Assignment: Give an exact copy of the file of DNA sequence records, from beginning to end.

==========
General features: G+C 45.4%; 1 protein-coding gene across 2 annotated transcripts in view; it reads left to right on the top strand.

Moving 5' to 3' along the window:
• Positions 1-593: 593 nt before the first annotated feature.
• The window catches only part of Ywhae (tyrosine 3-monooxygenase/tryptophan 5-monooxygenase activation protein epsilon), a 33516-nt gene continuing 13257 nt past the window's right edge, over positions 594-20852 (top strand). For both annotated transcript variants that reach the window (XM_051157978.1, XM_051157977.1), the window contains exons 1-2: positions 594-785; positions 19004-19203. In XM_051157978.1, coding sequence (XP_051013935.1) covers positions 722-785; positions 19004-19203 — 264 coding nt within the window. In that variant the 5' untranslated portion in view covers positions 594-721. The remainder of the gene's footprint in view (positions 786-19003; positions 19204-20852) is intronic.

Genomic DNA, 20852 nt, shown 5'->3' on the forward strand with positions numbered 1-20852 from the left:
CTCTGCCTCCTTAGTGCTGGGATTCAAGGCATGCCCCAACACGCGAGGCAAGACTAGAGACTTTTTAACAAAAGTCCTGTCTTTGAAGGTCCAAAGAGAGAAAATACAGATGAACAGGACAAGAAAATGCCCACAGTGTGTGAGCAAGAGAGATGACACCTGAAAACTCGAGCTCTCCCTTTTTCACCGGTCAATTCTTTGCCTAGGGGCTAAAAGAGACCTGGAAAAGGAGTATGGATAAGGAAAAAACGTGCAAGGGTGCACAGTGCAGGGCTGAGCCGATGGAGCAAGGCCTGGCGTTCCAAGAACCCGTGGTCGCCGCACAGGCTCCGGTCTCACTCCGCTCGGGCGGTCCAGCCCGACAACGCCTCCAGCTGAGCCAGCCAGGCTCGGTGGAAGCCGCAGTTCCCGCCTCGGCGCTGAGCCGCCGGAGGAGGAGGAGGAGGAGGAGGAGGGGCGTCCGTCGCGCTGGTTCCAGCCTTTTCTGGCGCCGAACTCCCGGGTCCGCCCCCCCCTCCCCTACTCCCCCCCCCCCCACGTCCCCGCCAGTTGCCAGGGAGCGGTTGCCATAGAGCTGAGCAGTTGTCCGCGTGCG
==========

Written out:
General features: G+C 45.4%; 1 protein-coding gene across 2 annotated transcripts in view; it reads left to right on the top strand.

Moving 5' to 3' along the window:
• Positions 1-593: 593 nt before the first annotated feature.
• The window catches only part of Ywhae (tyrosine 3-monooxygenase/tryptophan 5-monooxygenase activation protein epsilon), a 33516-nt gene continuing 13257 nt past the window's right edge, over positions 594-20852 (top strand). For both annotated transcript variants that reach the window (XM_051157978.1, XM_051157977.1), the window contains exons 1-2: positions 594-785; positions 19004-19203. In XM_051157978.1, coding sequence (XP_051013935.1) covers positions 722-785; positions 19004-19203 — 264 coding nt within the window. In that variant the 5' untranslated portion in view covers positions 594-721. The remainder of the gene's footprint in view (positions 786-19003; positions 19204-20852) is intronic.

Genomic DNA, 20852 nt, shown 5'->3' on the forward strand with positions numbered 1-20852 from the left:
CTCTGCCTCCTTAGTGCTGGGATTCAAGGCATGCCCCAACACGCGAGGCAAGACTAGAGACTTTTTAACAAAAGTCCTGTCTTTGAAGGTCCAAAGAGAGAAAATACAGATGAACAGGACAAGAAAATGCCCACAGTGTGTGAGCAAGAGAGATGACACCTGAAAACTCGAGCTCTCCCTTTTTCACCGGTCAATTCTTTGCCTAGGGGCTAAAAGAGACCTGGAAAAGGAGTATGGATAAGGAAAAAACGTGCAAGGGTGCACAGTGCAGGGCTGAGCCGATGGAGCAAGGCCTGGCGTTCCAAGAACCCGTGGTCGCCGCACAGGCTCCGGTCTCACTCCGCTCGGGCGGTCCAGCCCGACAACGCCTCCAGCTGAGCCAGCCAGGCTCGGTGGAAGCCGCAGTTCCCGCCTCGGCGCTGAGCCGCCGGAGGAGGAGGAGGAGGAGGAGGAGGGGCGTCCGTCGCGCTGGTTCCAGCCTTTTCTGGCGCCGAACTCCCGGGTCCGCCCCCCCCTCCCCTACTCCCCCCCCCCCCACGTCCCCGCCAGTTGCCAGGGAGCGGTTGCCATAGAGCTGAGCAGTTGTCCGCGTGCG